Unemployment remains high because of a lack of basic education. And housing is also a problem. Traditional obligations to look after relatives often result in overcrowding. “For all the problems and difficulties … Aboriginal people are still very close to their family,” Mrs Graham says.

Ashington, a small hamlet until the 1840s, when coal mining took off, is 15 miles north of Newcastle and home to 28,000 people. It was an industrial hub for more than a century, but everything changed in the 1980s when Margaret Thatcher’s government fought a bitter battle with the unions, culminating in the 1984 miners’ strike. Ashington pit closed in 1988, followed by others in the vicinity. Ellington colliery, the last operational deep coal mine in the North-east, closed in 2005.

Other industry has also abandoned the region. The Alcan aluminium smelter, whose chimneys appeared as a backdrop in the film Billy Elliot, closed two years ago, axing 500 jobs. The Asda superstore is now one of the biggest employers.

The closures brought an end to a way of life. “I saw the town and culture decimated,” 51-year-old Tony Bennett, one of the five from Ashington visiting Brisbane, says. “What Thatcher did was inexcusable. My parents used to talk about going out at New Year with everyone’s doors open. There was trust, solidarity and companionship. People understood and had empathy for each other.

Fiona Rowley saw Ashington fall apart after the 1980s pit closures

“In my grandfather and dad’s day, this was known as little Las Vegas. There were nearly 40 social clubs, five cinemas and two or three dance halls. There’s not much now. That sense of community has changed.”

Mr Bennett has been repeatedly unemployed, eventually finding work in a bookmakers and working his way up to manager over 13 years. Later, he studied at Newcastle University as a mature student, but he still struggles to find a steady job.

Unemployment is higher in the North-east than anywhere else in the UK. Official figures put it at 8 per cent, but since records no longer include those on sanctions or under-employed people on zero-hour contracts, the true picture is much worse. Just as the traditional Aboriginal way of life had its own art to express a unique culture, so, too, did Ashington in its heyday. The Ashington Group was composed of miners who learned to paint through the Workers’ Educational Association in the 1930s and became famous for depicting life in the mining community. It inspired the award-winning play The Pitmen Painters, by Billy Elliot writer Lee Hall.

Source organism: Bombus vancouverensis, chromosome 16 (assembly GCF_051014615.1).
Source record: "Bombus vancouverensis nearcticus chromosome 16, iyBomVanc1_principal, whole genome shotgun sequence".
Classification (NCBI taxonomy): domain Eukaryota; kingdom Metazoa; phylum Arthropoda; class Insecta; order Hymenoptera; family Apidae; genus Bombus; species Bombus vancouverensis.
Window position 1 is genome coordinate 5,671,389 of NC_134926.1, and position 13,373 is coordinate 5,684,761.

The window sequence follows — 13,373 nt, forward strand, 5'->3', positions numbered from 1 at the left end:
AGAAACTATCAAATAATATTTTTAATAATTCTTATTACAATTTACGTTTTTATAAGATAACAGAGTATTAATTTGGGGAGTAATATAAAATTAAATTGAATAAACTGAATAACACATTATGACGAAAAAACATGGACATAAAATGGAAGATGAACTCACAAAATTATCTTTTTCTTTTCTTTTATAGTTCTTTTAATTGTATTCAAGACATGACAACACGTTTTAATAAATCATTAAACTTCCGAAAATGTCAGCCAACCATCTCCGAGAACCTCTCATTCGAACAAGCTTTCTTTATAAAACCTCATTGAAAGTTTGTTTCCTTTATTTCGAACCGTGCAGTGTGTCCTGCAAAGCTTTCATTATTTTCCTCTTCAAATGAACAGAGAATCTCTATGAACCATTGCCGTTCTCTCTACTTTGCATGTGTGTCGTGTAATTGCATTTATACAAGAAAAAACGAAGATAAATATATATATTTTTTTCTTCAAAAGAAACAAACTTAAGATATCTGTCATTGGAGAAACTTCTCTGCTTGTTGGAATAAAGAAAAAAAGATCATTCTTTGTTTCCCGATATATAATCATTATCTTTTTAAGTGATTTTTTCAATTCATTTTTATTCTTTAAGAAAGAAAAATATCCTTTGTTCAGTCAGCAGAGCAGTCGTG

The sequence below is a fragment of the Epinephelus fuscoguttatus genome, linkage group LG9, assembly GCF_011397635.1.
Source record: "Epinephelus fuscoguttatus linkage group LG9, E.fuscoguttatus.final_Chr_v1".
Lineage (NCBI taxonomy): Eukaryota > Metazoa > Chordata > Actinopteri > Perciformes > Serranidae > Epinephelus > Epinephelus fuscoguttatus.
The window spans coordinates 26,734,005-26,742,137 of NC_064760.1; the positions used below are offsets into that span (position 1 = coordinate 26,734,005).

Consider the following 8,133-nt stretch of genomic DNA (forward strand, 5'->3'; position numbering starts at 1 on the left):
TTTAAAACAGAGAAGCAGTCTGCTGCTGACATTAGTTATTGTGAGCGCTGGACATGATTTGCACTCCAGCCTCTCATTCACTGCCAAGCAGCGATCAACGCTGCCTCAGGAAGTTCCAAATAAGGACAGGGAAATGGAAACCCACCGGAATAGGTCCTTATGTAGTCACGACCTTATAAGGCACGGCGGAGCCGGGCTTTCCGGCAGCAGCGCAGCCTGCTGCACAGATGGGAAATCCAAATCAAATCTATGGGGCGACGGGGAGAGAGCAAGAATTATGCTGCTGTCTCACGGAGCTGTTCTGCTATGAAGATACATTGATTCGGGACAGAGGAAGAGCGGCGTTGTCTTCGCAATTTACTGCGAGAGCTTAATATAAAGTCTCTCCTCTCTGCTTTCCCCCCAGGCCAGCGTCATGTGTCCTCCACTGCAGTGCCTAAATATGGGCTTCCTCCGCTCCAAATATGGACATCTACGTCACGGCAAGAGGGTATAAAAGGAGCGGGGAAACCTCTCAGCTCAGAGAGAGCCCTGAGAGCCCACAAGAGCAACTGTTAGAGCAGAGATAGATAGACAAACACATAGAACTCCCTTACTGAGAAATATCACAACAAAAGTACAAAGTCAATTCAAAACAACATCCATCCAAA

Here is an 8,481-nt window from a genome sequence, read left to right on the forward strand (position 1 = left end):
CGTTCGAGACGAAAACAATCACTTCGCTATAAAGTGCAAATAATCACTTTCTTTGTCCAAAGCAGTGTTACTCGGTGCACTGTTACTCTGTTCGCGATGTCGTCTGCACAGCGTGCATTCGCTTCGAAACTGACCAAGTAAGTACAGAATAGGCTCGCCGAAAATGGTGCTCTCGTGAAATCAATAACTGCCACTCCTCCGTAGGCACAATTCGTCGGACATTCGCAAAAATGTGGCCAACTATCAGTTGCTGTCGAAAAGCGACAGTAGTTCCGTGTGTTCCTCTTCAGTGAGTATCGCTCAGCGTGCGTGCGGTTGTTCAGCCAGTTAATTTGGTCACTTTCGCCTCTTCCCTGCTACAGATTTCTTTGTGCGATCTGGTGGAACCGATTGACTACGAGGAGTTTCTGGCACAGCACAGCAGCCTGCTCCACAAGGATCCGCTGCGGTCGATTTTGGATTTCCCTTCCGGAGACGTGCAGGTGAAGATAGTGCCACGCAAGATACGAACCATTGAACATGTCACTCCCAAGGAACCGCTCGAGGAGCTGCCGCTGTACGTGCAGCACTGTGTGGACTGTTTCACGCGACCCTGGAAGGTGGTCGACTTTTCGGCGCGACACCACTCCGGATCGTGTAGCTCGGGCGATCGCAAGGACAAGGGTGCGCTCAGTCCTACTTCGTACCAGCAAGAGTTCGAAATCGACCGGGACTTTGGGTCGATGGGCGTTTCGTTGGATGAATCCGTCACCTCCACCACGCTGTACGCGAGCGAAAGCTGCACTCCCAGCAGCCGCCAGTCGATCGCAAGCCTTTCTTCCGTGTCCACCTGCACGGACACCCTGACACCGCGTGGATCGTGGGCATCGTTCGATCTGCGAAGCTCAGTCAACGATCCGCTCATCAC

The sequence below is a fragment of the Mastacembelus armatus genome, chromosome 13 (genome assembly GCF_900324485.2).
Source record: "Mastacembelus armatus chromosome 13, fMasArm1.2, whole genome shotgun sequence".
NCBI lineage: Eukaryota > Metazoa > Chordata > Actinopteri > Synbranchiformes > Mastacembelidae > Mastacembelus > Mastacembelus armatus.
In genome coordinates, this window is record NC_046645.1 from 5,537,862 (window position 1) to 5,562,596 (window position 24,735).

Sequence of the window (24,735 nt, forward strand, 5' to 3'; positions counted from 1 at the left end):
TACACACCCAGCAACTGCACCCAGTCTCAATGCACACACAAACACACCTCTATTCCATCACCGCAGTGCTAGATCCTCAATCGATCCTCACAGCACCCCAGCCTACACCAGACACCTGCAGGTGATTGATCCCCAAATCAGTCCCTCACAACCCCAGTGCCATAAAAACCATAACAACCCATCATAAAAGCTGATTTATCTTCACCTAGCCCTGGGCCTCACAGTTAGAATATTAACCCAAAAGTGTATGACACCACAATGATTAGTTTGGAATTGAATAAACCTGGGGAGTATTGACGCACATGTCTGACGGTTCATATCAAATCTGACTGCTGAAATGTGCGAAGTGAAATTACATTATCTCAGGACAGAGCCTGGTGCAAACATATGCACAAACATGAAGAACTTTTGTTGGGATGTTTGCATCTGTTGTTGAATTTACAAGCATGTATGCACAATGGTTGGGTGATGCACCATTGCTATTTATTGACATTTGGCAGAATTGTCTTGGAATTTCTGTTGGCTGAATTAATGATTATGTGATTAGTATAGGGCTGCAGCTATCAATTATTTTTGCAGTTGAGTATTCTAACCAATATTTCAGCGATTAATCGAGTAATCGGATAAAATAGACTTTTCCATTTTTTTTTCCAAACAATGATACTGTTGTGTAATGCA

Mining prompted other amenities in Ashington that have ebbed away since it stopped, such as the social clubs and miners’ welfare centres. The town even has its own accent and dialect, known as Pitmatic. The grandiose but crumbling stucco-fronted Excelsior Social Club, one of many to close, still stands but is being gutted by builders. The high street’s biggest shop is Poundland; there are eight charity shops and four bookmakers within a few hundred metres of each other.

Fiona Rowley, 56, a health visitor in the town, is also taking part in the exchange. “I thought, ‘How on earth could Aborigines in the suburbs of Brisbane have anything in common with people in Ashington?’ But, when you look at the needs and problems, it’s quite similar,” she says. “Food banks are doing a roaring trade here. And you’ve got child poverty, high rates of domestic violence and substance misuse.”